Vol. 9, No. 2, May 2008

Connoisseurs of Consumption:
Gay Identities, and the Commodification of Knowledable Spending
Sam Binkley
newsletter designer
Emerson University

Dan Cook
Rutgers University- Camden

George Ritzer
long-time, dedicated supporter
University of Maryland-College Park

Mike Ryan
listserv manager
University of Maryland—College Park

Statement of Purpose
The organizing group for the Consumer Studies Research Network seeks to foster dialogue and debate among those who are interested in and concerned about the place of goods and commodities in social life. These interests and concerns may range from the poetics of micro/personal identity formation to the identity politics of gendered, raced and classed display, from historical work on the rise of consumer culture to a critique of Nike advertising, from investigations of typical places of consumption to the study the dynamics of globalization and urban areas. Individuals affiliated with the Consumer Studies Research Network desire to bring to the fore, in their own ways, the depths to which commodities and a market logic have come to pervade virtually all forms of social life and social interaction. The primary goal is to begin to engage in an interchange.


Dan Cook
Consumer Studies Research Network
Rutgers University
405-7 Cooper Street
Camden, NJ 08102
phone: 856-225-2816
fax: 856-225-6435

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by Michael J. Yaksich
University of Maryland

Portrayals of gay men as pioneers of fashion illustrate the role of consumer capitalism in the shaping of social identities (Hennessy, 1994; Valocchi, 1999; Chasin, 2000; Gross, 2001; Walters, 2001; Sender, 2004; Gamson, 2005). As a gay man, it is difficult to escape from being associated with ‘knowing how’ to shop....

So when did I, or any other gay male, transform into a shopping expert? The assumption that my subjectivity as a gay individual is tied not only to consumption, but knowing how to properly consume, raises questions around the relationship between consumer capitalism and homosexuality.


CRSN Conference Program

ASA ConsumptionSesssions

Books of Note

On The Cultural Logic of Ethical Capitalism

by Nicki Lisa Cole

University of California, Santa Barbara

Today, the concepts of ethical capitalism and corporate social responsibility have become mainstream in the United States. Ideas about the regulation of pollution and emissions, fair labor practices and human rights, and the nuances of cultivation and production of goods are prevalent in society, as are  goods marketed based on these ideas. Today one can find goods certified fair trade, organic, sustainable, sweatshop free, or eco-friendly, as various as food, beverage, tobacco, flowers and plants, clothing and shoes, jewelry, art and hand-crafts, paper and plastic goods, car tires, automobiles, and bombs and ammunitions. When Wal-Mart carries it, mass saturation has been reached.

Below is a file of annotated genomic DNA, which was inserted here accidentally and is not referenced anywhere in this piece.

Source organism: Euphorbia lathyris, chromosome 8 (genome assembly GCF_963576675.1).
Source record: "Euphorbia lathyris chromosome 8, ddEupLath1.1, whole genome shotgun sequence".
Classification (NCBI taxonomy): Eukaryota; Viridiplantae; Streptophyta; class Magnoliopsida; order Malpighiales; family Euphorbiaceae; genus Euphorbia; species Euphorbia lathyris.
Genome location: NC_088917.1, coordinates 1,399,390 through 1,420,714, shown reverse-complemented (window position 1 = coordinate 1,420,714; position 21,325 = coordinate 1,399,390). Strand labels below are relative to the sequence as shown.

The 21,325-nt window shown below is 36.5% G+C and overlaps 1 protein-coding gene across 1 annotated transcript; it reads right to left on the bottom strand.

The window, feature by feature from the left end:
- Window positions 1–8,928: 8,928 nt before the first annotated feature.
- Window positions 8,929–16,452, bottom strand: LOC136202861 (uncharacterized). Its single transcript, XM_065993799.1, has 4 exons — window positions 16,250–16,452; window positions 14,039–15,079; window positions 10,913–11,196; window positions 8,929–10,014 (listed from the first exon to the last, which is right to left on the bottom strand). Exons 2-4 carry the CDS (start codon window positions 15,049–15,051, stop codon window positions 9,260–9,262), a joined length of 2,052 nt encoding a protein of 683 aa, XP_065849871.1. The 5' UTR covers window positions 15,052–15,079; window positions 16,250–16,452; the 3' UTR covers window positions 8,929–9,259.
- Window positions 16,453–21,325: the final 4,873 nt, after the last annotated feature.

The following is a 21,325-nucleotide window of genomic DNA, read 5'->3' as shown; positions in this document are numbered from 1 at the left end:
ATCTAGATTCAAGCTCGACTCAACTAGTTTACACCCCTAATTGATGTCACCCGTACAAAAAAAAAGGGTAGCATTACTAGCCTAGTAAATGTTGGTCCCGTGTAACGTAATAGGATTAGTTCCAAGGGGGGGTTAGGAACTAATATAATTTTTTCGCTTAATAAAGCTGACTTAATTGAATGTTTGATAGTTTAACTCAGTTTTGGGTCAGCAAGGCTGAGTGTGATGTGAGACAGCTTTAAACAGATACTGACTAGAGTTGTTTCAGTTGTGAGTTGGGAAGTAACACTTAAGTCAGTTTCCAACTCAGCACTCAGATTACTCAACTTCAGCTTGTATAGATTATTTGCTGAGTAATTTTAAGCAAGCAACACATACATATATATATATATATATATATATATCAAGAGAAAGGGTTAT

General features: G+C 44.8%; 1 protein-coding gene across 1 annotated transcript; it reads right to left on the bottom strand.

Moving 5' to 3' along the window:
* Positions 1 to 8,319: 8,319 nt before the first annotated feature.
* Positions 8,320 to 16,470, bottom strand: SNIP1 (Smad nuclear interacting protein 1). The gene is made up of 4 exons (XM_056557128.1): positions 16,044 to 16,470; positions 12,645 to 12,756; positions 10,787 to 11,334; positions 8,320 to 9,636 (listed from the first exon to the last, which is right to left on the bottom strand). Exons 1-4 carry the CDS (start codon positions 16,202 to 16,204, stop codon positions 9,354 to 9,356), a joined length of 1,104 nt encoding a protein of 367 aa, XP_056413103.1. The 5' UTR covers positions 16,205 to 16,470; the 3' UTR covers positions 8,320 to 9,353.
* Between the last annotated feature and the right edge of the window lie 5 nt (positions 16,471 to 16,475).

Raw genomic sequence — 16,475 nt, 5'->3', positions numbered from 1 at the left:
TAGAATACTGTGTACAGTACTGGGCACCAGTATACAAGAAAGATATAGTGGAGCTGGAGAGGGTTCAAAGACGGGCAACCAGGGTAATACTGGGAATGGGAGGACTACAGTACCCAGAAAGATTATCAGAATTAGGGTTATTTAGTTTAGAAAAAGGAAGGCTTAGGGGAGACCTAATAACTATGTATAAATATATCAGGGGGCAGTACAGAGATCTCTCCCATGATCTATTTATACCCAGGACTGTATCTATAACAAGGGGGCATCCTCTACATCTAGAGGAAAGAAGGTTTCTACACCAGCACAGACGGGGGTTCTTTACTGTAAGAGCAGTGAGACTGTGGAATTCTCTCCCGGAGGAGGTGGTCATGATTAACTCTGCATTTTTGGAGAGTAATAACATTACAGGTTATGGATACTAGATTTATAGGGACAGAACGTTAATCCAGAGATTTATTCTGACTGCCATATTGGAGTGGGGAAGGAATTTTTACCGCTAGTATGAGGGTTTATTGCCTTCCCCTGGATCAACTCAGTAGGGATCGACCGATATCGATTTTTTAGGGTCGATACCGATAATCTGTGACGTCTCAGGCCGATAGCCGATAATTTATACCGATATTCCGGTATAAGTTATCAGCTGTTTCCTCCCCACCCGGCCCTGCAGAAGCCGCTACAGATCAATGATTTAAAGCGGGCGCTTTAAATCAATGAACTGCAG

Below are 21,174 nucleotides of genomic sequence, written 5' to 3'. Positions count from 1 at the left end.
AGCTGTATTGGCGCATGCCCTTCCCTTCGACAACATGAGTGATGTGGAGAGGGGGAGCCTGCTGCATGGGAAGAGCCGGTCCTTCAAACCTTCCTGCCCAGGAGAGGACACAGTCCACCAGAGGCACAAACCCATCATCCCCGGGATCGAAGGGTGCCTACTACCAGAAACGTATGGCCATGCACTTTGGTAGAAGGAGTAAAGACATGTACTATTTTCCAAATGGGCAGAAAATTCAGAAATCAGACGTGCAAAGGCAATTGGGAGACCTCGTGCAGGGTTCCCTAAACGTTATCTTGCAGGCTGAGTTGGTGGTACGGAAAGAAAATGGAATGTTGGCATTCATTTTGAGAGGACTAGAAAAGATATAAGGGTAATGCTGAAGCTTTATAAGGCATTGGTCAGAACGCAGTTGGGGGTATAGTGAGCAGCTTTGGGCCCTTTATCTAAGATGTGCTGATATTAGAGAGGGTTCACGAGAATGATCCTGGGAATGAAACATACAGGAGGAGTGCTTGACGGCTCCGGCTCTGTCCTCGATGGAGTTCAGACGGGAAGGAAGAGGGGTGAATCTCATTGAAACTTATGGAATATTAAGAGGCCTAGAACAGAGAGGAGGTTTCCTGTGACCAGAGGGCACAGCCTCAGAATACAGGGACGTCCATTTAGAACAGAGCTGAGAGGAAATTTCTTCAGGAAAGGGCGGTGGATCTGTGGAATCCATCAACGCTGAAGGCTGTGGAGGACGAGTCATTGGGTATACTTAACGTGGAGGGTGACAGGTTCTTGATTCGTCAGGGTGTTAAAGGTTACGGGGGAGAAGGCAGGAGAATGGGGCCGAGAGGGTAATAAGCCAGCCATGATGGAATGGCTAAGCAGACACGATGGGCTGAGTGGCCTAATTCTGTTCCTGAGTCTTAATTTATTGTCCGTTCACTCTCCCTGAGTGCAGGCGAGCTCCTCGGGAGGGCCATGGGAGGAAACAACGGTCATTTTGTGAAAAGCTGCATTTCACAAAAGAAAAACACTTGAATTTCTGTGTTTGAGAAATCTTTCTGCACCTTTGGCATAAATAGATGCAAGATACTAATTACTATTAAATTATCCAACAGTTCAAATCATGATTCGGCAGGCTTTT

Though not always framed and executed as critical acts by consumers, the purchasing of such products reflects a particular stance on the dominant mode of capitalism that structures social relations around the globe. More specifically, the market for ethical goods reflects critique of the social and environmental conditions generated by the current system of capitalism.  In this essay I argue that ethical capitalism is emerging as a new dominant mode of capitalism, which suggests shifts in the cultural logic of capitalism, to borrow a phrase popularized by Frederick Jameson (2000). What are these shifts? And what is their significance?

To contemplate this we must begin by recognizing that ultimately, morality is at the heart of this matter. It is the desire to breathe morality back into the relations of production and consumption that sparked ideas and practices of ethical capitalism and consumption. I use the phrase “breathe back into” because historically, morality was extracted from the system of economic exchange. I argue that ethical capitalism reflects a desire to reinsert morality, and also importantly, the recognition of a market for this virtue.


Cultural Capital: Between Taste and Participation
by Tally Katz-Gerro (tkatz@soc.haifa.ac.il) and Meir Yaish myaish@univ.haifa.ac.ilUniversity of Haifa

Bourdieu's (1987 [1979]) theorization of cultural capital treats attitudes, preferences, and behavior as forms of embodied cultural capital. As such, these are often considered parallel forms of embodied cultural capital that receive different empirical manifestations in various works (Lamont and Lareau 1988), without attention to the implications of choosing one operationalization of cultural capital over another. In this essay we focus on two dominant measures of cultural capital in research on cultural consumption: cultural tastes, which represent preferences and cultural participation, which represents behavior. We argue a need to clarify the theoretical distinction between the two by thinking of preferences as antecedents of behavior.

The literature on cultural consumption can be described as following three paths. First, studies that have used either cultural tastes or cultural participation as interchangeable indicators of cultural capital (e.g., Peterson 2005; Sullivan and Katz-Gerro 2007). Second, studies that have used tastes and participation in tandem without expecting them to perform differently ...


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